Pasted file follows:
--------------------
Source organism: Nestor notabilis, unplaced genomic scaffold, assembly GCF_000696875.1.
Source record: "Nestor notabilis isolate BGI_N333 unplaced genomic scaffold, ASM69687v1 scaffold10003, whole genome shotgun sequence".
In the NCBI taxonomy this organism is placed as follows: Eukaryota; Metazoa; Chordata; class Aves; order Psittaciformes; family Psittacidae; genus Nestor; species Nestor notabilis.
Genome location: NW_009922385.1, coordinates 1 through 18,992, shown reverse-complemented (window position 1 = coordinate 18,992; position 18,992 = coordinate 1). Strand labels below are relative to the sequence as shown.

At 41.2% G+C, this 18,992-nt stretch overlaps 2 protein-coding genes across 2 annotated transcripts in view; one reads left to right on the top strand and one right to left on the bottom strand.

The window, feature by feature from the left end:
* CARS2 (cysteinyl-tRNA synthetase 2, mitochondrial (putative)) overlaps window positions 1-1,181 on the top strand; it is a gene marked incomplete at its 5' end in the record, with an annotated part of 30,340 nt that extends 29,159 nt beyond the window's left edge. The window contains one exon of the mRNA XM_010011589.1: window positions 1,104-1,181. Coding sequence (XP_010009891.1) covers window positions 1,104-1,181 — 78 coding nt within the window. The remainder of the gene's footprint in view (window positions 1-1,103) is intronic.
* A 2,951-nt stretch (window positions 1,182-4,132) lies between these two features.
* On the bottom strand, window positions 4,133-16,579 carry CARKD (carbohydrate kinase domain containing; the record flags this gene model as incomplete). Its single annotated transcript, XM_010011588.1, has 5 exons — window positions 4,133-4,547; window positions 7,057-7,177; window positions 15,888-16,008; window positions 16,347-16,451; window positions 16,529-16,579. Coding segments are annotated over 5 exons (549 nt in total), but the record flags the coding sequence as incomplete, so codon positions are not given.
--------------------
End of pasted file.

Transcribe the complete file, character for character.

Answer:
Source organism: Nestor notabilis, unplaced genomic scaffold, assembly GCF_000696875.1.
Source record: "Nestor notabilis isolate BGI_N333 unplaced genomic scaffold, ASM69687v1 scaffold10003, whole genome shotgun sequence".
In the NCBI taxonomy this organism is placed as follows: Eukaryota; Metazoa; Chordata; class Aves; order Psittaciformes; family Psittacidae; genus Nestor; species Nestor notabilis.
Genome location: NW_009922385.1, coordinates 1 through 18,992, shown reverse-complemented (window position 1 = coordinate 18,992; position 18,992 = coordinate 1). Strand labels below are relative to the sequence as shown.

At 41.2% G+C, this 18,992-nt stretch overlaps 2 protein-coding genes across 2 annotated transcripts in view; one reads left to right on the top strand and one right to left on the bottom strand.

The window, feature by feature from the left end:
* CARS2 (cysteinyl-tRNA synthetase 2, mitochondrial (putative)) overlaps window positions 1-1,181 on the top strand; it is a gene marked incomplete at its 5' end in the record, with an annotated part of 30,340 nt that extends 29,159 nt beyond the window's left edge. The window contains one exon of the mRNA XM_010011589.1: window positions 1,104-1,181. Coding sequence (XP_010009891.1) covers window positions 1,104-1,181 — 78 coding nt within the window. The remainder of the gene's footprint in view (window positions 1-1,103) is intronic.
* A 2,951-nt stretch (window positions 1,182-4,132) lies between these two features.
* On the bottom strand, window positions 4,133-16,579 carry CARKD (carbohydrate kinase domain containing; the record flags this gene model as incomplete). Its single annotated transcript, XM_010011588.1, has 5 exons — window positions 4,133-4,547; window positions 7,057-7,177; window positions 15,888-16,008; window positions 16,347-16,451; window positions 16,529-16,579. Coding segments are annotated over 5 exons (549 nt in total), but the record flags the coding sequence as incomplete, so codon positions are not given.